Plants that are grown in pots or planters cannot go and look for water themselves if they lack it. It is therefore your responsibility to look after them !
There is no precise rule for watering plants in a pot. Forget the general advice of “watering them twice a week” because it will only lead to mistakes, giving either too much or too little. It is better to individually assess the needs of each plant and act in an appropriate manner. If you are just starting out, do not panic you will soon get the hang of it !
Touching, the best approach
Soak the surface of the soil in a pot and let any excess water run off for a few minutes. Touch the surface of the soil with your hand, without pressing you should feel the presence of the water. If you wait a little longer, a day for example, when it has not been too hot, the soil surface should feel damp, not dry or wet. If you press heavily, you may even be able to detect humidity. If you wait even longer, then you should feel as if you are touching a dry surface. Even if you press very strongly you should not detect any presence of water. The soil is now dry and needs watering.
How much ?
The amount to give depends on how big the pot is and the size of the plant. A small pot will dry out a lot quicker than a large one, which has more mass. In practice, give as much water as needed so that the surface of the soil is not dry to the touch, but at the same time not soaked. Do not leave the saucer under the pot permanently full of water either: plants do not like their roots being immersed in water and they will soon die, with a few rare exceptions.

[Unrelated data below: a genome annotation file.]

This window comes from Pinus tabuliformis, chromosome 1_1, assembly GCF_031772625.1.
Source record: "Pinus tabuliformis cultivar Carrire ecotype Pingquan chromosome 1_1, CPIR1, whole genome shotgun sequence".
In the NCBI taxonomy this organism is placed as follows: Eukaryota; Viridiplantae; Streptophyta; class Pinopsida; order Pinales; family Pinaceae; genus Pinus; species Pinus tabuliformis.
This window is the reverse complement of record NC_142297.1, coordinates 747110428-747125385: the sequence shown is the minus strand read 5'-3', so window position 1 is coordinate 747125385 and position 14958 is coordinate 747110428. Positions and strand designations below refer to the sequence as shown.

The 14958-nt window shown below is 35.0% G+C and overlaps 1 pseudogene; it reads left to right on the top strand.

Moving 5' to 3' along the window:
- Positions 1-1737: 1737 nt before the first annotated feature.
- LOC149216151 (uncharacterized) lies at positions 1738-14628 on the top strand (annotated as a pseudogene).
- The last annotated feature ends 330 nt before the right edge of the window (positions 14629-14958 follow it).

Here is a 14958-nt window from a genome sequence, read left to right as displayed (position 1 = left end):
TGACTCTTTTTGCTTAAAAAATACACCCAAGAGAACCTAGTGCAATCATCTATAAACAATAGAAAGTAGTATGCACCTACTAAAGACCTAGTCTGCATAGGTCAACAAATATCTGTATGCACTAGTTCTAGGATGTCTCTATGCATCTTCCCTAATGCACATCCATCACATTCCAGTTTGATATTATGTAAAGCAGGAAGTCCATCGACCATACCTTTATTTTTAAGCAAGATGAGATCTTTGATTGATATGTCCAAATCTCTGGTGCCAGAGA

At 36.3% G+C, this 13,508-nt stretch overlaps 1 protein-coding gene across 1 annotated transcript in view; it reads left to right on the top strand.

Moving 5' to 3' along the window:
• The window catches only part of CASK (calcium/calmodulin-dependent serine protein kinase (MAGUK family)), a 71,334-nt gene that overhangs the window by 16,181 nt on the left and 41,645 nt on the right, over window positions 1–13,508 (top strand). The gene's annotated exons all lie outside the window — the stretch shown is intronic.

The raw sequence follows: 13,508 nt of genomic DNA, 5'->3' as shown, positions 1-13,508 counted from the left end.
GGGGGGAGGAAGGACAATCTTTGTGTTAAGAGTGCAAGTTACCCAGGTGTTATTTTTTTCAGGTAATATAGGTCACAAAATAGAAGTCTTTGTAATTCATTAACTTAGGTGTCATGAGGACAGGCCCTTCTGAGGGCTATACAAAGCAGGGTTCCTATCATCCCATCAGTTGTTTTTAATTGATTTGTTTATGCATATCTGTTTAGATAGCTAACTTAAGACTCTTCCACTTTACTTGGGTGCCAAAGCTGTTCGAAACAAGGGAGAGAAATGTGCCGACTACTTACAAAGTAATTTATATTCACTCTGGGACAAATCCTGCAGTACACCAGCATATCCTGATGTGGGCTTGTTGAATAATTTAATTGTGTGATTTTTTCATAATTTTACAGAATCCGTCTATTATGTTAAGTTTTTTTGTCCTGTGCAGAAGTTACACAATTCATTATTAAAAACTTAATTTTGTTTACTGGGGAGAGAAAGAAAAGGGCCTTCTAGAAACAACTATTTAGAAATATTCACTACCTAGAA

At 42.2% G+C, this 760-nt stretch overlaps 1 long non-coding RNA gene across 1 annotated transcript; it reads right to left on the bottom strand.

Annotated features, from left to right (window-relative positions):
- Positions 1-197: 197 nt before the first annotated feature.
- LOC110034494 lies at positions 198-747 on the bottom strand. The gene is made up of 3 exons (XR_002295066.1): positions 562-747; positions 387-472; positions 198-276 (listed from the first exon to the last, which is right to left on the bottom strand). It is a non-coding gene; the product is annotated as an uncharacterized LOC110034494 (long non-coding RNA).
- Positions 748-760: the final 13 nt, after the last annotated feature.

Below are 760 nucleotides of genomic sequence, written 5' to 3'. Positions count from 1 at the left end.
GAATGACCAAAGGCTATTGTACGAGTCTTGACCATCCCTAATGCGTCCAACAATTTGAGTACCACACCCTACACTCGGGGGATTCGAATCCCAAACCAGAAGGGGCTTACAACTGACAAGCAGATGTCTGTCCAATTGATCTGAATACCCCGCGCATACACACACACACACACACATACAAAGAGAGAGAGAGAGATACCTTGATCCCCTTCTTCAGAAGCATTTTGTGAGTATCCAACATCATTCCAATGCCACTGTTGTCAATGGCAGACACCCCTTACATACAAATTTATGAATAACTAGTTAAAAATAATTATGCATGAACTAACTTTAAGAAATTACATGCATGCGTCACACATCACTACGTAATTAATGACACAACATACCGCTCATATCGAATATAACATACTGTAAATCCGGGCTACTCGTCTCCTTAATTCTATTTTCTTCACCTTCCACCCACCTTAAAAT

The easiest method of watering is to put the pot in a bucket of water for about half an hour, then remove it, and leave it to drain.
Use of water reserves
It is true that these may remove the drudgery from watering but they are only advantageous if they are used with care. Firstly, only use them inside and not outside, after a storm or heavy rain they will flood and turn your pot into an aquarium and your plants will soon rot !
Inside, use them only for solid plants that are willing to have their roots permanently in contact with water, such as papyrus (Cyperus alternifolia). For this type of plant, the use of a water reserve is ideal.
Lime scale on the soil
The use of calcareous (hard) water for watering will eventually lead to the build up of lime scale deposits on the soil surface and on the outside surface of clay pots. Apart from not being aesthetically pleasing this lime scale build up is not healthy for your plants. Remove it from the pots by brushing it off. To remove it from the soil surface use non calcareous water, such as rain water or tap water with the juice of a lemon added for every 5L.
Attention, too cold water !
A final precaution when watering pot plants especially those inside is not to use water that is too cold. Freezing cold water will cause considerable stress to your indoor plants during the winter. Its roots could perish making the plant wilt even when the soil is wet! It is best to let the water reach room temperature before using it. Otherwise, add warm water (about 20°C) to your watering can when you are going to water.